Welcome to the CG Chatter resources page! I created this as a go-to spot with helpful links relating to the art, business, and lifestyle of creating computer graphics.
Before checking out these great resources, please read this disclosure.
Website/Online Portfolio Design & Hosting
- Bluehost: I’ve been hosting my sites through BlueHost for several years now, and the deciding factor was their easy WordPress integration. They also offer a ton of great tools that give you total control over you site files, so if you want to get into the nitty gritty or do your own FTP uploads/downloads, that’s no problem at all. They offer very competitive prices, and I’ve been surprised at the good quality of their customer service despite being such a large company. Click here to check them out!
- GoDaddy: I’ve purchased my domain names through GoDaddy.com since I launched the first version of my personal portfolio site, ecarlsen.com, and have had a very positive experience with them. Prices have stayed reasonable. They do push a lot of extras on you at the checkout, so be sure to carefully assess whether you really need them. But still it’s been smooth sailing for me ever since I first bought the domain in college.
- ThemeForest: I created cgchatter.com and ecarlsen.com with themes purchased from ThemeForest, and have been very happy with my experience. They make it easy to find themes and developers that have been vetted by a large community. If you want to purchase a theme through them, I’d recommend looking for lots of positive customer reviews, checking out the support forums to ensure the developer is responsive and helpful, and spending a lot of time clicking through the theme’s “live preview” from any device you want your site to be accessed from. Trying out the theme for yourself and checking out the theme’s features list will help you to anticipate how much the theme can grow with you as your site grows.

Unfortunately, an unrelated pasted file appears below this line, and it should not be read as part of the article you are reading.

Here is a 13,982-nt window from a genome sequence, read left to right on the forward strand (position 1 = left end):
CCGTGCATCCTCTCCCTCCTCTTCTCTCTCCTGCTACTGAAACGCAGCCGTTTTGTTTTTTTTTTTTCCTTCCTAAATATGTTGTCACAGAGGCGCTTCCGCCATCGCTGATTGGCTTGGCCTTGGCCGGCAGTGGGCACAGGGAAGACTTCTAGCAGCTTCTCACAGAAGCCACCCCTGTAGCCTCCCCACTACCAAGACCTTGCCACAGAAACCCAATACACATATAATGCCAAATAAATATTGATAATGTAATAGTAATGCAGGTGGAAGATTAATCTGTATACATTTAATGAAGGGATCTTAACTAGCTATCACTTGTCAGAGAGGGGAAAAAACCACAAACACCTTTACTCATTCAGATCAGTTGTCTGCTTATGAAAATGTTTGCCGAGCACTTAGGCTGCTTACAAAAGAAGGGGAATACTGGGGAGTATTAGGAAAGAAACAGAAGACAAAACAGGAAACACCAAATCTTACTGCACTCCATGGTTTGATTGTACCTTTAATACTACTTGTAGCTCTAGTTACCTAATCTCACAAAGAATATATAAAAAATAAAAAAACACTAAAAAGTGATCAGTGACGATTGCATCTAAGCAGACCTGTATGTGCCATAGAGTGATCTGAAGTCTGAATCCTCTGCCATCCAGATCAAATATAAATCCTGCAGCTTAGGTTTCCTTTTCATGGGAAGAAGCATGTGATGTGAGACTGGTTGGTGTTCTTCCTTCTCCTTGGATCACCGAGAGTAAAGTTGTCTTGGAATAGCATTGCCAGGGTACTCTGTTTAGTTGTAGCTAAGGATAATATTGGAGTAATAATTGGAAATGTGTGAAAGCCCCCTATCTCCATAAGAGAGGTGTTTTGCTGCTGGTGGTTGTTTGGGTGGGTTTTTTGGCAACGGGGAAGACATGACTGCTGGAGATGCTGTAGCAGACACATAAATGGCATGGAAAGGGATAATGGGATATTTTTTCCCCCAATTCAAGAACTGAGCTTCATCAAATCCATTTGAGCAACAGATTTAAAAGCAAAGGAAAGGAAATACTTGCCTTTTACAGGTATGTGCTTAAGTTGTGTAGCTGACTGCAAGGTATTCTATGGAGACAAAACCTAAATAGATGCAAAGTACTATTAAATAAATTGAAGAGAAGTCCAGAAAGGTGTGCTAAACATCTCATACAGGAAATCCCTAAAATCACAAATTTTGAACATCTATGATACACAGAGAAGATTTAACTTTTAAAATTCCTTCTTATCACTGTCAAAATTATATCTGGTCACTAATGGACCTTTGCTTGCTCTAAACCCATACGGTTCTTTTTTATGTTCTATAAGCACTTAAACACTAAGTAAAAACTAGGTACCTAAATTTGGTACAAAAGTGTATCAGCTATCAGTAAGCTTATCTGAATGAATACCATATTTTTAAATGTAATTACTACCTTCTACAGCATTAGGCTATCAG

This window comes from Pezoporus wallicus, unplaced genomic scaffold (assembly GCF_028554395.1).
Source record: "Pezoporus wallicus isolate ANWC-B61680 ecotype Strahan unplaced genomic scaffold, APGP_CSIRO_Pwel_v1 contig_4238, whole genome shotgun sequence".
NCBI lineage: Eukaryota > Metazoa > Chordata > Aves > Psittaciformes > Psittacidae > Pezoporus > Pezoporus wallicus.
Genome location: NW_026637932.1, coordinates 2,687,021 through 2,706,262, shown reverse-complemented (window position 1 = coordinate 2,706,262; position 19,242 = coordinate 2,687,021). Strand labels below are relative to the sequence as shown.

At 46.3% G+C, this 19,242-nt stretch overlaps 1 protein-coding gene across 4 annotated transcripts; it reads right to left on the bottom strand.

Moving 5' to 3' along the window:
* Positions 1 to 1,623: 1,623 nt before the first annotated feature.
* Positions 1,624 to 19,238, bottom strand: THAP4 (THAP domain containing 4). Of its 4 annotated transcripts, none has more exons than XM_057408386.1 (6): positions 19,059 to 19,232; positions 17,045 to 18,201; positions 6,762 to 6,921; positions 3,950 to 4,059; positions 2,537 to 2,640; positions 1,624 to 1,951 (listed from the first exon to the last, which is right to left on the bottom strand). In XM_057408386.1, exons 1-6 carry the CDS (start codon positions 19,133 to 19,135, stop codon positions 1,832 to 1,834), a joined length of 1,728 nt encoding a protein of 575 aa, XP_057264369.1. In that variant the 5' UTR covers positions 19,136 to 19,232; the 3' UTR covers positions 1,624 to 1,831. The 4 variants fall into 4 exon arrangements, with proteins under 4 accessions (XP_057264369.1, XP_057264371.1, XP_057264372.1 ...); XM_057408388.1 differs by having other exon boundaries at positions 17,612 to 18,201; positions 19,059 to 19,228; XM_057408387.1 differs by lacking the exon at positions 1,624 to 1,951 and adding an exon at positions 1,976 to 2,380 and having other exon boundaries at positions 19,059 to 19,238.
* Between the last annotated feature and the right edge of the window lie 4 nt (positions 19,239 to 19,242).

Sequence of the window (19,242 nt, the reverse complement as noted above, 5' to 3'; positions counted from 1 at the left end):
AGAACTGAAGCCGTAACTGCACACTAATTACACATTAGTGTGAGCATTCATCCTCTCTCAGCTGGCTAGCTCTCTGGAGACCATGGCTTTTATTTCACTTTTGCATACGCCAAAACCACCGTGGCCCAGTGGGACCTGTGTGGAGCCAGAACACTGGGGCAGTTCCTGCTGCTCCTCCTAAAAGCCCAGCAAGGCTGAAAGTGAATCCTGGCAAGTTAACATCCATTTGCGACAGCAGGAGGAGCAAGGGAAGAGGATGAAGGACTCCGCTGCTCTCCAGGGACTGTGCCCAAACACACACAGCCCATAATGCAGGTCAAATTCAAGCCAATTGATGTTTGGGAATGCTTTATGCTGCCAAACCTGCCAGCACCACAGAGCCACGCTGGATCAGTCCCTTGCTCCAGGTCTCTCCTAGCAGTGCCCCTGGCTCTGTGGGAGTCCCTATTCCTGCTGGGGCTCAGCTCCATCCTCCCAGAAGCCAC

Tutorials & Training
- Lynda.com: Subscription-based. Vast collection of tutorials. Very helpful for detailed introductions to new programs. One of the classes I’ve taken through Lynda was on Blender, which I used to get up to speed on the software before teaching classes on simple 3D modeling in Blender.
- Gnomon Workshop: High-caliber paid tutorials. Ones I’ve bought include:
- Skillshare: In their words, this is a “global learning community for creators.” I’ve explored a few of the site’s classes and was really impressed. They tend to be very affordable and are definitely worth a gander.
- Video Copilot: Lots of awesome (and often very funny) free tutorials.
- Presentation on UX/UI for Games: Epic and thorough presentation by Senior UI Artist Meaghan Glynn. Highly recommended for anyone interested in user experience (UX) design and user interface (UI) art for games.
- Adobe Creative Cloud: A Creative Cloud membership gives you the tools needed to create almost any flavor of computer graphics. The only days when I’m not using Adobe software occur when I’m working on a predominantly 3D project, but even then I’ll often be tweaking textures in Photoshop, compositing in After Effects, or exporting out of Media Encoder. I think the new subscription-based model is very reasonable – for $50 a month you get access to ALL of the latest Adobe software, which used to cost thousands of dollars to buy outright. They also offer a free 30-day trial so you can try it out first. Here are the Adobe Creative Cloud programs I personally use on a regular basis, and examples of what I use them for:
- After Effects (animation, motion graphics, compositing)
- Includes Mocha, which is fantastic at tracking footage
- Media Encoder (exporting/compressing videos for delivery and playback)
- Photoshop (photo editing & manipulation, texture creation, graphic design)
- Illustrator (vector-based graphic design, including the CG Chatter logo and colored icons)
- Premiere (video editing)
- Audition (recording and editing the CG Chatter podcast)
- InDesign (invoicing and other branded documents)
- Note that Adobe products are not particularly geared toward 3D (for which I predominantly use Autodesk Maya), though you do get a light version of Cinema 4D with After Effects.